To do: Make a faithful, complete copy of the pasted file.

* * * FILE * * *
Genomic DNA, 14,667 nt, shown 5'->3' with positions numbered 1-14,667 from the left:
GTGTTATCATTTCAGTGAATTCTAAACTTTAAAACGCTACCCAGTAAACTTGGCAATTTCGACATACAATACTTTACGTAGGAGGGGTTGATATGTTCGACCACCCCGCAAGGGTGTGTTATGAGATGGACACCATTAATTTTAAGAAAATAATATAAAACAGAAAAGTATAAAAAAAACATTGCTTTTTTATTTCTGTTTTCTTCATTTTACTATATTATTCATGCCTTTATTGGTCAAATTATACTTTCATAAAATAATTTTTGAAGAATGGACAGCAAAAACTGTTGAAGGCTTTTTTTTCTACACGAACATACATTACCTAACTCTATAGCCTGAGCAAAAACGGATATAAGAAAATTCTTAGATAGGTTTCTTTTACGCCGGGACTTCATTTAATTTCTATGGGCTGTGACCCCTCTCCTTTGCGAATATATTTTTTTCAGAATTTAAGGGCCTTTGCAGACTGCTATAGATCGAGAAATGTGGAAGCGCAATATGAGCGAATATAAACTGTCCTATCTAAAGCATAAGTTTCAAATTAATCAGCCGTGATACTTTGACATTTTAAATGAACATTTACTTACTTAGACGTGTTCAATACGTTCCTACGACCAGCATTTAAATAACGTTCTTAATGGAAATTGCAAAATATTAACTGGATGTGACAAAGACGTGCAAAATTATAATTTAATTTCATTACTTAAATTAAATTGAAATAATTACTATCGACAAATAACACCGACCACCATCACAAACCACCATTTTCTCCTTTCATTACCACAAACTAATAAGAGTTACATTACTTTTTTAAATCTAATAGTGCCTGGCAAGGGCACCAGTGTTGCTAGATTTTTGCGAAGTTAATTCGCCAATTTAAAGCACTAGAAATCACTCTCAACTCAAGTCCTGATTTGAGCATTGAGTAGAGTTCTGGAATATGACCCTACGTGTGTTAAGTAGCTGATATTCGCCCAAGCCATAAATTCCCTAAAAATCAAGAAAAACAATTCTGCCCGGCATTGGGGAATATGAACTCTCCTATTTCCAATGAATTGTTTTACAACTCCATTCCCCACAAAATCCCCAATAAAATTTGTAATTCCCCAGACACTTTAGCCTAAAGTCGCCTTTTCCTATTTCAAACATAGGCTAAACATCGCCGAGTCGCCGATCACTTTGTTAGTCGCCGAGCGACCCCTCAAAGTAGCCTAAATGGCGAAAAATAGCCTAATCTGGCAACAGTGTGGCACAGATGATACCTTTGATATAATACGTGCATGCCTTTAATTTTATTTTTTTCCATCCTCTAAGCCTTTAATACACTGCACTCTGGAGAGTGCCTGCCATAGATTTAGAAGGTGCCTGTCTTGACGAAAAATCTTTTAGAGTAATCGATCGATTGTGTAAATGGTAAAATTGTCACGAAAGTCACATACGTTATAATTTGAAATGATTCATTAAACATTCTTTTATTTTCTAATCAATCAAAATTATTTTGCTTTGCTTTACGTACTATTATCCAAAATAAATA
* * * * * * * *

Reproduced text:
Genomic DNA, 14,667 nt, shown 5'->3' with positions numbered 1-14,667 from the left:
GTGTTATCATTTCAGTGAATTCTAAACTTTAAAACGCTACCCAGTAAACTTGGCAATTTCGACATACAATACTTTACGTAGGAGGGGTTGATATGTTCGACCACCCCGCAAGGGTGTGTTATGAGATGGACACCATTAATTTTAAGAAAATAATATAAAACAGAAAAGTATAAAAAAAACATTGCTTTTTTATTTCTGTTTTCTTCATTTTACTATATTATTCATGCCTTTATTGGTCAAATTATACTTTCATAAAATAATTTTTGAAGAATGGACAGCAAAAACTGTTGAAGGCTTTTTTTTCTACACGAACATACATTACCTAACTCTATAGCCTGAGCAAAAACGGATATAAGAAAATTCTTAGATAGGTTTCTTTTACGCCGGGACTTCATTTAATTTCTATGGGCTGTGACCCCTCTCCTTTGCGAATATATTTTTTTCAGAATTTAAGGGCCTTTGCAGACTGCTATAGATCGAGAAATGTGGAAGCGCAATATGAGCGAATATAAACTGTCCTATCTAAAGCATAAGTTTCAAATTAATCAGCCGTGATACTTTGACATTTTAAATGAACATTTACTTACTTAGACGTGTTCAATACGTTCCTACGACCAGCATTTAAATAACGTTCTTAATGGAAATTGCAAAATATTAACTGGATGTGACAAAGACGTGCAAAATTATAATTTAATTTCATTACTTAAATTAAATTGAAATAATTACTATCGACAAATAACACCGACCACCATCACAAACCACCATTTTCTCCTTTCATTACCACAAACTAATAAGAGTTACATTACTTTTTTAAATCTAATAGTGCCTGGCAAGGGCACCAGTGTTGCTAGATTTTTGCGAAGTTAATTCGCCAATTTAAAGCACTAGAAATCACTCTCAACTCAAGTCCTGATTTGAGCATTGAGTAGAGTTCTGGAATATGACCCTACGTGTGTTAAGTAGCTGATATTCGCCCAAGCCATAAATTCCCTAAAAATCAAGAAAAACAATTCTGCCCGGCATTGGGGAATATGAACTCTCCTATTTCCAATGAATTGTTTTACAACTCCATTCCCCACAAAATCCCCAATAAAATTTGTAATTCCCCAGACACTTTAGCCTAAAGTCGCCTTTTCCTATTTCAAACATAGGCTAAACATCGCCGAGTCGCCGATCACTTTGTTAGTCGCCGAGCGACCCCTCAAAGTAGCCTAAATGGCGAAAAATAGCCTAATCTGGCAACAGTGTGGCACAGATGATACCTTTGATATAATACGTGCATGCCTTTAATTTTATTTTTTTCCATCCTCTAAGCCTTTAATACACTGCACTCTGGAGAGTGCCTGCCATAGATTTAGAAGGTGCCTGTCTTGACGAAAAATCTTTTAGAGTAATCGATCGATTGTGTAAATGGTAAAATTGTCACGAAAGTCACATACGTTATAATTTGAAATGATTCATTAAACATTCTTTTATTTTCTAATCAATCAAAATTATTTTGCTTTGCTTTACGTACTATTATCCAAAATAAATA